Sure, it’s true that it accurately portrays  the patriarchal nightmare of puritanical early America.  Poor Thomasin, the movie’s young heroine, is trapped by her worthless father and mother in a horrid, dark, and oppressive home environment in which, although innocent of wrongdoing, she is continually blamed.  The evil witches abduct and kill her little brother Sam.  They lure away her other brother Caleb, whom they seduce, poison and kill.  These witches love to kill and mutilate stuff — dogs, goats, you name it.  Eventually they get around to slaughtering her two remaining siblings as well.

The film may kick patriarchy in the scrotum, but there’s no way out for our heroine.   In the end, after being forced to kill her own deluded mother in self-defense, Thomasin has no choice: in order to survive, she must sign her name in the book of another male authority figure.  Sure, this one can take the form of the goat and get you high in the woods, but it’s out of the frying pan and into the fire.  It’s not freedom.

Cheering at the ending of this movie is like cheering about a girl escaping from her oppressive parents into the arms of a gang of meth heads.  The Witch, with utter realism, says the same thing that every real life gangster, pusher, pimp and low-life scum has said since time began.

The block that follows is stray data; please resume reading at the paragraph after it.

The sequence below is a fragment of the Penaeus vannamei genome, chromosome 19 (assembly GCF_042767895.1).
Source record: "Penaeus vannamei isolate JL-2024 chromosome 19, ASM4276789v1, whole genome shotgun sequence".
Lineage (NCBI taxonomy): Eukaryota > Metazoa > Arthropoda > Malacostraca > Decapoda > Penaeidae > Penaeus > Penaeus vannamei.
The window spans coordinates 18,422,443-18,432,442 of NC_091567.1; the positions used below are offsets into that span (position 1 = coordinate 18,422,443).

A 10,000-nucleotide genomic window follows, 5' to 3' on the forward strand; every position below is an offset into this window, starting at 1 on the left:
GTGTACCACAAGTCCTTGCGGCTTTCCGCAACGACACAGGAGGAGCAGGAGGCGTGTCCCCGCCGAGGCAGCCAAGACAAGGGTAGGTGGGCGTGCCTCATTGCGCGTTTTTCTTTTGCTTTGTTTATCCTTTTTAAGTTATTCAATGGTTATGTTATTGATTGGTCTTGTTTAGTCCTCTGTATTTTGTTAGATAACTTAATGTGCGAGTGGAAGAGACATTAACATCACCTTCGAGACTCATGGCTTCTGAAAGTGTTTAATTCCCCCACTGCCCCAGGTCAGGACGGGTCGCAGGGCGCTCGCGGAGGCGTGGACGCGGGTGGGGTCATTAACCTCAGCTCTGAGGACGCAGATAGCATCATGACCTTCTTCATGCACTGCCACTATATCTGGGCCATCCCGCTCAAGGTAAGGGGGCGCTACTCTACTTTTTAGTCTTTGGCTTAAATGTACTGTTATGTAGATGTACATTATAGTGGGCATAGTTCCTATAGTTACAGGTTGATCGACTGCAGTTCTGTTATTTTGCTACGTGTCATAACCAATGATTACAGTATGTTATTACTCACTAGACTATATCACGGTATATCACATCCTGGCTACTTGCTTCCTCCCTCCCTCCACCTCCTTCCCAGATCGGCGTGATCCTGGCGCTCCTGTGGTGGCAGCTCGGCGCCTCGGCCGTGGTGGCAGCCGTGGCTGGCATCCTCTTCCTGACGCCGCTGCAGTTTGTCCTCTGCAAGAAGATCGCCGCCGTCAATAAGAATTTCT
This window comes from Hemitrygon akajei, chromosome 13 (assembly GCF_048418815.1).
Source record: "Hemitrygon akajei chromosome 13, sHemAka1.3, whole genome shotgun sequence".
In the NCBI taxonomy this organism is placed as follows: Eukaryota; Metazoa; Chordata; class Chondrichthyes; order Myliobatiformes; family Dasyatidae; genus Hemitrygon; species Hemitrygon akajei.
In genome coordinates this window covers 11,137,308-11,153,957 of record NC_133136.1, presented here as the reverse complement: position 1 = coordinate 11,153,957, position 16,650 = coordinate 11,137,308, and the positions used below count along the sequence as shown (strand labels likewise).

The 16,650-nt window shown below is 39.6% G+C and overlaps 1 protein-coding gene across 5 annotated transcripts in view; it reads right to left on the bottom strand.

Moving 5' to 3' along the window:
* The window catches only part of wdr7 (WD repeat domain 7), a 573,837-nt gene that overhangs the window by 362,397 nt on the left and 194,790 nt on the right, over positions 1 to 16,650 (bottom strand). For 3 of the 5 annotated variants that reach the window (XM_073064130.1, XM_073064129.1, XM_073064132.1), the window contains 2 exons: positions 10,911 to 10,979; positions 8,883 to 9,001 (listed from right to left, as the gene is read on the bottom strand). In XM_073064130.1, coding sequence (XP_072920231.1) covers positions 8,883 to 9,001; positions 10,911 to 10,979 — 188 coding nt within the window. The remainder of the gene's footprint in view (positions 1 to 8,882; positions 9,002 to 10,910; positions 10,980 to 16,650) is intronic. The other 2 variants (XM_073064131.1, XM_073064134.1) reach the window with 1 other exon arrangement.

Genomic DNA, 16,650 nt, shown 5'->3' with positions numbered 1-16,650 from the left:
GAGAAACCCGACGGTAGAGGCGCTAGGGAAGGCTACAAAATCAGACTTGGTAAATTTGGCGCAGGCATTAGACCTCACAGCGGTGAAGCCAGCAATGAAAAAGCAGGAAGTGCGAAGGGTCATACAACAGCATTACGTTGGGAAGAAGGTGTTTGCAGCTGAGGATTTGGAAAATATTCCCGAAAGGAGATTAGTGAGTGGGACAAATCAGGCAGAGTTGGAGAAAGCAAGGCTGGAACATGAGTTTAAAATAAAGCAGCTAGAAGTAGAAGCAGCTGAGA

If you can’t beat ’em, join ’em.

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There are films and there are movies. When you imagine the possibility that a cinematic production might deeply touch or even change someone’s life, you probably think of a great film, a self-important, artsy-fartsy kind of film.

But in this case it was an action flick.

I hate to hear the term “serious art.”  It implies that some art is not serious, that it is inherently lesser.  We don’t know what is in the artist’s heart, and even if we did, what difference does that make? 

Art is art.  That black light Jimi Hendrix poster you got on eBay and tacked to your ceiling may be your personal Sistine Chapel.